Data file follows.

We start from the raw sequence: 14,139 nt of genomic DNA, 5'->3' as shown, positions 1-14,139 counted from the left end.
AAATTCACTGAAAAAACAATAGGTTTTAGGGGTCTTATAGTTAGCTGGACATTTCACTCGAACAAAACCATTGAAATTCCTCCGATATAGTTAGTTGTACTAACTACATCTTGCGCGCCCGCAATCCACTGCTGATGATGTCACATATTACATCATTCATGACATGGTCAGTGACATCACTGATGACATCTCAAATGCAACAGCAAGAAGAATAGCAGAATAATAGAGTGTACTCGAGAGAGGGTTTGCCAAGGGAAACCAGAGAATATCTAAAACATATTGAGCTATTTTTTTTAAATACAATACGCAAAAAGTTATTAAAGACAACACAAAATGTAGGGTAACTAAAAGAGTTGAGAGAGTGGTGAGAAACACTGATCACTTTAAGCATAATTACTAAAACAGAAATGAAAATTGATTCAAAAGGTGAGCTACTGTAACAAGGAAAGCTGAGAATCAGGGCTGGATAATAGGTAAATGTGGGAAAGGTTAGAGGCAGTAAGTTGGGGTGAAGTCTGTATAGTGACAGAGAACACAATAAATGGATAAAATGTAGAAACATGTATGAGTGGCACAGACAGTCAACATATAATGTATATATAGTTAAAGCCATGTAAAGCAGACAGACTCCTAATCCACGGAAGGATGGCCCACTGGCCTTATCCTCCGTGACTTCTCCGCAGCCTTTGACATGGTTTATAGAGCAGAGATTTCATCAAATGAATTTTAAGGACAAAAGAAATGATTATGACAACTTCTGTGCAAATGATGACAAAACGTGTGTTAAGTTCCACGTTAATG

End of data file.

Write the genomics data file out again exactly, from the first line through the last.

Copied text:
We start from the raw sequence: 14,139 nt of genomic DNA, 5'->3' as shown, positions 1-14,139 counted from the left end.
AAATTCACTGAAAAAACAATAGGTTTTAGGGGTCTTATAGTTAGCTGGACATTTCACTCGAACAAAACCATTGAAATTCCTCCGATATAGTTAGTTGTACTAACTACATCTTGCGCGCCCGCAATCCACTGCTGATGATGTCACATATTACATCATTCATGACATGGTCAGTGACATCACTGATGACATCTCAAATGCAACAGCAAGAAGAATAGCAGAATAATAGAGTGTACTCGAGAGAGGGTTTGCCAAGGGAAACCAGAGAATATCTAAAACATATTGAGCTATTTTTTTTAAATACAATACGCAAAAAGTTATTAAAGACAACACAAAATGTAGGGTAACTAAAAGAGTTGAGAGAGTGGTGAGAAACACTGATCACTTTAAGCATAATTACTAAAACAGAAATGAAAATTGATTCAAAAGGTGAGCTACTGTAACAAGGAAAGCTGAGAATCAGGGCTGGATAATAGGTAAATGTGGGAAAGGTTAGAGGCAGTAAGTTGGGGTGAAGTCTGTATAGTGACAGAGAACACAATAAATGGATAAAATGTAGAAACATGTATGAGTGGCACAGACAGTCAACATATAATGTATATATAGTTAAAGCCATGTAAAGCAGACAGACTCCTAATCCACGGAAGGATGGCCCACTGGCCTTATCCTCCGTGACTTCTCCGCAGCCTTTGACATGGTTTATAGAGCAGAGATTTCATCAAATGAATTTTAAGGACAAAAGAAATGATTATGACAACTTCTGTGCAAATGATGACAAAACGTGTGTTAAGTTCCACGTTAATG